When it was decided early on in development that Yoshi would appear, what did you think, Hayashida-san?
I thought it was an appealing idea. I thought being able to play a stage with Yoshi, in addition to Mario alone would result in multiplication of the gameplay elements. And since we were making a new game, we wanted to introduce some new controls. You control Yoshi with the Wii Remote pointer, so it was perfect.
So at first you were all dried up, but then you suddenly started thinking positively.
Did controls for Yoshi come easily?
We wrote specifications about controls early on, and then basically just followed them.
So all along you would eat by aiming with the pointer .
Yeah. Later on we added the pulling action .
When we talked about this pulling action, Miyamoto-san was bragging about how it stands out as one of the game’s main attractions. Miyamoto-san doesn’t say those kinds of things very often, so it made quite an impression on me. He said, “The way you pull things and they come out - like tug…pop! - isn’t like anything you’ve ever experienced before. “
At first there was only one place where you pull, but Miyamoto-san thought it was great and we started using it all over, like for fighting enemies.
Eating comes as no surprise for the players when they hear that they can use Yoshi, so we naturally wanted to try a bunch of different stuff.
That’s why “eating” became the keyword for transformations, too, so we added a lot of those. For example, something Koizumi-san said gave us the idea for Blimp Yoshi .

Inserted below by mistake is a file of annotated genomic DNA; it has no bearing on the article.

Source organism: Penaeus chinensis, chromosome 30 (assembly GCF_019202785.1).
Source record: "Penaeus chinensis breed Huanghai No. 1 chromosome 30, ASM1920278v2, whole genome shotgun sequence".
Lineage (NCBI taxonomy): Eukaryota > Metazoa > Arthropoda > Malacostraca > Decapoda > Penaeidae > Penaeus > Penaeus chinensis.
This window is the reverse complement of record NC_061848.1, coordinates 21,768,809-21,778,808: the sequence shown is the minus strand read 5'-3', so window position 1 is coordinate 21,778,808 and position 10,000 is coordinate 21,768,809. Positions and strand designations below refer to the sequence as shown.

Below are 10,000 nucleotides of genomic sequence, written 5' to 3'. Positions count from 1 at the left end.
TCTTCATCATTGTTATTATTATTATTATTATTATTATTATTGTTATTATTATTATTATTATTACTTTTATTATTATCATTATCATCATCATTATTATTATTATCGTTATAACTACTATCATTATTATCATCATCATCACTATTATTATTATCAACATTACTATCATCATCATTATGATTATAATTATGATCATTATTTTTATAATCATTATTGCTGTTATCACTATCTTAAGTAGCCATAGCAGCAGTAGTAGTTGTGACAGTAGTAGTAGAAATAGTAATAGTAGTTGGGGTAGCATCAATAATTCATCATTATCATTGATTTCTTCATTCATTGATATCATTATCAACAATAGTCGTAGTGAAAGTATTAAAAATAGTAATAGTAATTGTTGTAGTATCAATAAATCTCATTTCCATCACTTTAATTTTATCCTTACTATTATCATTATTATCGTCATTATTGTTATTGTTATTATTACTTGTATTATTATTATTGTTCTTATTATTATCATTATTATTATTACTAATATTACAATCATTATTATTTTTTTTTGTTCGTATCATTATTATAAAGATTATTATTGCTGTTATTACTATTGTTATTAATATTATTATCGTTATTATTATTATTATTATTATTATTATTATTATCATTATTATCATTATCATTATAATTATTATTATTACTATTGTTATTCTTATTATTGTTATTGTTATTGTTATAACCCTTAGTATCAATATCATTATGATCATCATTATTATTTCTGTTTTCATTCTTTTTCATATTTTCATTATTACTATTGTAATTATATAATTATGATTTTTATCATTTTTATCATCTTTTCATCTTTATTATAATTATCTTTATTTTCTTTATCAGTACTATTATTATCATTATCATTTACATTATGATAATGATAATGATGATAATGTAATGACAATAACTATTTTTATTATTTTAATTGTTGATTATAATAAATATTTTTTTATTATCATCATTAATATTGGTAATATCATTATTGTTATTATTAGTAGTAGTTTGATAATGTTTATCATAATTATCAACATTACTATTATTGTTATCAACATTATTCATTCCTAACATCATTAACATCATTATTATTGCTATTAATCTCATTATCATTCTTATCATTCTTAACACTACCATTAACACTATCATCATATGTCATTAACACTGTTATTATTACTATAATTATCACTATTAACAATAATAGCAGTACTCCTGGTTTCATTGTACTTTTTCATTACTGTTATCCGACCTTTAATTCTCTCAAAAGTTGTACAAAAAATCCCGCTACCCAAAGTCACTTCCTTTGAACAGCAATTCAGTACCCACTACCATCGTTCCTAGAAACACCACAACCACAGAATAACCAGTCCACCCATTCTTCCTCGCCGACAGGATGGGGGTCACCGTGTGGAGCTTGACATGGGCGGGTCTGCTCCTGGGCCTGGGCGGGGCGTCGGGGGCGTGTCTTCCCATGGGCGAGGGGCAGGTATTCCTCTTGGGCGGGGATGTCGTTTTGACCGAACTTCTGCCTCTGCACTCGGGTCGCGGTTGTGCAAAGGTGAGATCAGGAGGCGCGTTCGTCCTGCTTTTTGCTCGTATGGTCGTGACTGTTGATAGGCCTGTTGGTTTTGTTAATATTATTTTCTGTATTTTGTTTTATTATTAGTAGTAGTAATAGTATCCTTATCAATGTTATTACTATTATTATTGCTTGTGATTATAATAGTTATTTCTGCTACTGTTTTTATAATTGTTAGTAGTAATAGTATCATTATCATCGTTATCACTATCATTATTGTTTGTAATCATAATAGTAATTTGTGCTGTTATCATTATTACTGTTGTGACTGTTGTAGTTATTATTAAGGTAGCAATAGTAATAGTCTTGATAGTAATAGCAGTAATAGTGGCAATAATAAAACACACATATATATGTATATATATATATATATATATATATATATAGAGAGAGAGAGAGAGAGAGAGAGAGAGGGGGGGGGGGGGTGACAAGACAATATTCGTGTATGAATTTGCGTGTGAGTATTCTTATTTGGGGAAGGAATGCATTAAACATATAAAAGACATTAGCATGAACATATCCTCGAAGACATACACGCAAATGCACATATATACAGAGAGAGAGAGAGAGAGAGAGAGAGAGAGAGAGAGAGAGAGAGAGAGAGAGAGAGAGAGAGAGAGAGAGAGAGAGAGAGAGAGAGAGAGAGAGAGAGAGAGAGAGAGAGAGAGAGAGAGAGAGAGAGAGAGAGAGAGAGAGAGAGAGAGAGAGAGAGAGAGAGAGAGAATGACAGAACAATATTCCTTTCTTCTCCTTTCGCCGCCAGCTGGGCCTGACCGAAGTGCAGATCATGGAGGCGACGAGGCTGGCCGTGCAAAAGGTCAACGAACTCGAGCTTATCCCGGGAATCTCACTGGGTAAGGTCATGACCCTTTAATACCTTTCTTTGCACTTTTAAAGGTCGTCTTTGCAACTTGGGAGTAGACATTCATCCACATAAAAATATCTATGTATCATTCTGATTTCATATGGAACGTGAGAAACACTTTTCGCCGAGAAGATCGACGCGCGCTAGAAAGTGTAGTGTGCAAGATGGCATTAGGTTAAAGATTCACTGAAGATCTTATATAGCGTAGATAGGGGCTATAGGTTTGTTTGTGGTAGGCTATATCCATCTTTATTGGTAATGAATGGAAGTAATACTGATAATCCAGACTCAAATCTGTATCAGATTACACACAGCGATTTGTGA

I was just trying to give an example. I muttered something like “When Yoshi eats a fruit, we should make it so that the players can immediately tell what the effects are, like Yoshi suddenly inflating and starting to float away.” And before I knew it, Yoshi looked the way he does now! (laughs)
Whenever Yoshi eats something this time, something happens immediately.
We made a bunch of transformations, and that really brought out everyone’s love.
Their love for Yoshi. From the development staff, the people in Mario Club7 and everyone at Nintendo of America. People who really love Yoshi send in all kinds of passionate comments, about the controls too, like “This isn’t right!” and “Yoshi doesn’t jump like that!” 7Mario Club Co., Ltd.: Members debug and test play software under development by Nintendo.
One person even said, “That’s not my Yoshi!” (laughs)
“My” Yoshi? (laughs) Everyone has their own idea of Yoshi, so I guess it was a fight to get those ideas to match.
Right. And their ideas are all based on different games, like Yoshi’s Island 8 and Yoshi’s Story .9 8Super Mario World 2: Yoshi’s Island: A platform game released for the Super NES system in Europe in October 1995. 9Yoshi’s Story: A platform game released for the Nintendo 64 system in Europe in May 1998.
So they all spoke out of their varying loves for what Yoshi should be like. That must have made it hard for you. (laughs)